"Travels Through North and South Carolina, Georgia, East and West Florida … Containing an Account of the Soil and Natural Productions of Those Regions …" Bartram, William (1791)
"Travels Through North and South Carolina, Georgia, East and West Florida … Containing
an Account of the Soil and Natural Productions of Those Regions …"
William Bartram (1791)
SITE SUMMARY: This text has been called the first natural history document by the first American naturalist, and the document that has the first scientific descriptions of birds based on personal observations in the United States. The Chapel Hill Libraries at the University of North Carolina provide this electronic version of Bartram's text whose full title is Travels Through North and South Carolina, Georgia, East and West Florida, The Cherokee Country, The Extensive Territories of the Muscogulges, or Creek Confederacy, and the Country of the Chactaws, Containing An Account of the Soil and Natural Productions of Those Regions, Together With Observations on the Manners of the Indians. Note also his descriptions based on observations of other animals, plants, and the land.
DISCUSSION QUESTIONS AND ACTIVITIES
- Read the Introduction to Bartram's Travels. Identify what he wrote about birds that is said to be the first writing on these particular subjects. (Hint: See especially pages xxxi and xxxiii, also xxii and xxiii of the Introduction.)
- See page fourteen of Bartram's Travels. Indicate how his description of a turkey provides a profile of the species, as suggested at www.bartramtrail.org.
- Read Bartram's words in his Travels (e.g., on pages 284-285, and 384) on his observations of birds. How are his observations different from what other observers of his time and earlier observed? Why, do you think, as has recently been claimed, that Bartram's observations, but not other observers' observations, are considered to be scientific?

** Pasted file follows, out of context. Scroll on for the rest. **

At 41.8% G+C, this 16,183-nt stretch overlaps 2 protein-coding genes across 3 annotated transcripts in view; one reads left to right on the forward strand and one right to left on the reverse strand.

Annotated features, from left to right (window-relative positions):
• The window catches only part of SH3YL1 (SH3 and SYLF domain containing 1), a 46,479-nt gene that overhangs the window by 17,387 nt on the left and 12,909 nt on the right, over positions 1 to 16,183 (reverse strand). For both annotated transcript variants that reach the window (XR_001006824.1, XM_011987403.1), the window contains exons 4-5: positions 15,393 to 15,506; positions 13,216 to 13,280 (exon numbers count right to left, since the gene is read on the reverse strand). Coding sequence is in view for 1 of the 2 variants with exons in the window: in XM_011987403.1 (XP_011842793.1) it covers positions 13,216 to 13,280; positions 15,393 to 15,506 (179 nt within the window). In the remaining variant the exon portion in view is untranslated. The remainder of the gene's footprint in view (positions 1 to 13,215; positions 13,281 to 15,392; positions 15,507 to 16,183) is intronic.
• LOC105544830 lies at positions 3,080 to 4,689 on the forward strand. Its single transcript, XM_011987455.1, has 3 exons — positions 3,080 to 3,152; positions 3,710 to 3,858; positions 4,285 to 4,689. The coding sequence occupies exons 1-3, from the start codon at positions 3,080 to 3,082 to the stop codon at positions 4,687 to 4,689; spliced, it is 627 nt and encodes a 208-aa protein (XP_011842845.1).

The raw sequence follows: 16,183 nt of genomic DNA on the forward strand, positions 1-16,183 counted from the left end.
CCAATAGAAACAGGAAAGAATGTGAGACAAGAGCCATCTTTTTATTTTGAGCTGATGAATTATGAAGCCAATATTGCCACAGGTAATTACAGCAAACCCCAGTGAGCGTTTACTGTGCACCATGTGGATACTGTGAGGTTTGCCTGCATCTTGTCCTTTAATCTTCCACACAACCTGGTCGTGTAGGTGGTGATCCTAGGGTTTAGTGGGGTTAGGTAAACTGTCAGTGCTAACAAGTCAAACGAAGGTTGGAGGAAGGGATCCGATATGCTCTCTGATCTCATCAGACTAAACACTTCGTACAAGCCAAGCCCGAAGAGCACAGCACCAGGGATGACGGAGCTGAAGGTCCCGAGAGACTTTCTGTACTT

- Provide brief phrases from some of Bartram's profiles of some birds other than the turkey (e.g., owls, a crane, vultures, "snake birds," "crying bird," and various "curious birds"). (Hint: For information, see, for example, Bartram's Travels, pages 49-51, 132, 135-136, 146-148, 150-152, and 284.) Extra Activity: Find a bird in your backyard, school yard, or a zoo aviary, and write a profile of it. Be guided by the way Bartram wrote his profiles of birds.
- What did Bartram mean when he wrote "sylvan music"? (For help, see his Travels, page 154.) Extra Activity: Write about some sounds you hear that may be called yard music or aviary music.
- Compare and contrast the features of a bird's profile by Bartram in his Travels with one by Alexander Wilson, another early American naturalist whom Bartram taught. (Find a bird profile by Wilson in the online excerpts from his American Ornithology  whose url is in the Related Internet Sites section below.)
- John James Audubon wrote a description based on his observation of birds in a particular situation, as can be seen in an excerpt from his writings cited in the Related Internet Sites section below. What was the special situation Audubon wrote about?
- Keeping Question/Activity no. 6 above in mind, compare and contrast one of Bartram's bird profiles, including his way of writing about birds, with a bird profile written by one or more other naturalist ornithologists of the past (e.g., Mabel Osgood Wright, Olive Thorne Miller, John Burroughs, Roger Tory Peterson). Find urls to online texts of their writings in the Related Internet Sites section below.
- Keeping Question/Activity no. 7 above in mind, think of, or find magazine articles on, two special situations, one from the past, and one from the present or recent past, that involve birds. Write two essays of two hundred words each about those general situations but with different particular facts. (Hint: Special situations in general of the past or present may involve birds and hunting, pesticides, oil spills, urban habitats, the plight of a particular bird species [e.g., America's symbol: the Bald Eagle].) (Tips: Find early magazine articles at the Nutty Birdwatcher Web site as cited in the Related Internet Sites section below, and recent magazine articles at any Web site cited in this book's chapter featuring BirdNet—The Ornithological Information Source.)